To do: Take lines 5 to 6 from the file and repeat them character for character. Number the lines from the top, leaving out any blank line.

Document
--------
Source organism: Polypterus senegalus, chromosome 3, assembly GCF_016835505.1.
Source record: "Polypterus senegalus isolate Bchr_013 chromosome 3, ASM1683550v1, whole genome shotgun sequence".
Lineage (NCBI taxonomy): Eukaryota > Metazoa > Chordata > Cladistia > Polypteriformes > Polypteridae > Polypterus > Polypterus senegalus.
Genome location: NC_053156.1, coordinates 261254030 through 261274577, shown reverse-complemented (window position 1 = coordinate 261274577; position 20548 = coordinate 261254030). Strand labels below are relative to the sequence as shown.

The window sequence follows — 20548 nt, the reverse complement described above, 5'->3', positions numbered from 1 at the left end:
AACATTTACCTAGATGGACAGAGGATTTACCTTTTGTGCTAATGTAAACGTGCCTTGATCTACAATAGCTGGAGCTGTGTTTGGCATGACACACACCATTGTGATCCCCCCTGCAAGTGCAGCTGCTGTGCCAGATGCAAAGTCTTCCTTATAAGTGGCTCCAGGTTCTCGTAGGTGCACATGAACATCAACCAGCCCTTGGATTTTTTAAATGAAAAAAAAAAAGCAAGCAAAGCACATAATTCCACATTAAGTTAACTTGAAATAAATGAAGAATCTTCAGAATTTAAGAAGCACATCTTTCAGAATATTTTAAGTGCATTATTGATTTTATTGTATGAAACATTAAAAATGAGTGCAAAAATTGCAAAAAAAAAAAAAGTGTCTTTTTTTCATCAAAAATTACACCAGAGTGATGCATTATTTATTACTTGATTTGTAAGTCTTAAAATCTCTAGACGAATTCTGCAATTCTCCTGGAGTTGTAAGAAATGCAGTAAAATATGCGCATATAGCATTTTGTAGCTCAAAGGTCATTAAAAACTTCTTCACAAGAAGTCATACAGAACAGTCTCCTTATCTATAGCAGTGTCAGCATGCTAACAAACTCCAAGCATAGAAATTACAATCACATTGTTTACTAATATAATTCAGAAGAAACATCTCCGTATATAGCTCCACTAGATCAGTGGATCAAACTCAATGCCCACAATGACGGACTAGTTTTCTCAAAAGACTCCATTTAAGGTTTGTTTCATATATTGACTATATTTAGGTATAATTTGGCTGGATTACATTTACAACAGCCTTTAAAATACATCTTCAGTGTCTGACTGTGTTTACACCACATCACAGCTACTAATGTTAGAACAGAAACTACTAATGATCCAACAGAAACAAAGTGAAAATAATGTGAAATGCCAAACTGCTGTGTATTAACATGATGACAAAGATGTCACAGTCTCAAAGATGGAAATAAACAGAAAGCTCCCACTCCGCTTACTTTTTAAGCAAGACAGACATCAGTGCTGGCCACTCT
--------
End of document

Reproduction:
The window sequence follows — 20548 nt, the reverse complement described above, 5'->3', positions numbered from 1 at the left end:
AACATTTACCTAGATGGACAGAGGATTTACCTTTTGTGCTAATGTAAACGTGCCTTGATCTACAATAGCTGGAGCTGTGTTTGGCATGACACACACCATTGTGATCCCCCCTGCAAGTGCAGCTGCTGTGCCAGATGCAAAGTCTTCCTTATAAGTGGCTCCAGGTTCTCGTAGGTGCACATGAACATCAACCAGCCCTTGGATTTTTTAAATGAAAAAAAAAAAGCAAGCAAAGCACATAATTCCACATTAAGTTAACTTGAAATAAATGAAGAATCTTCAGAATTTAAGAAGCACATCTTTCAGAATATTTTAAGTGCATTATTGATTTTATTGTATGAAACATTAAAAATGAGTGCAAAAATTGCAAAAAAAAAAAAAGTGTCTTTTTTTCATCAAAAATTACACCAGAGTGATGCATTATTTATTACTTGATTTGTAAGTCTTAAAATCTCTAGACGAATTCTGCAATTCTCCTGGAGTTGTAAGAAATGCAGTAAAATATGCGCATATAGCATTTTGTAGCTCAAAGGTCATTAAAAACTTCTTCACAAGAAGTCATACAGAACAGTCTCCTTATCTATAGCAGTGTCAGCATGCTAACAAACTCCAAGCATAGAAATTACAATCACATTGTTTACTAATATAATTCAGAAGAAACATCTCCGTATATAGCTCCACTAGATCAGTGGATCAAACTCAATGCCCACAATGACGGACTAGTTTTCTCAAAAGACTCCATTTAAGGTTTGTTTCATATATTGACTATATTTAGGTATAATTTGGCTGGATTACATTTACAACAGCCTTTAAAATACATCTTCAGTGTCTGACTGTGTTTACACCACATCACAGCTACTAATGTTAGAACAGAAACTACTAATGATCCAACAGAAACAAAGTGAAAATAATGTGAAATGCCAAACTGCTGTGTATTAACATGATGACAAAGATGTCACAGTCTCAAAGATGGAAATAAACAGAAAGCTCCCACTCCGCTTACTTTTTAAGCAAGACAGACATCAGTGCTGGCCACTCT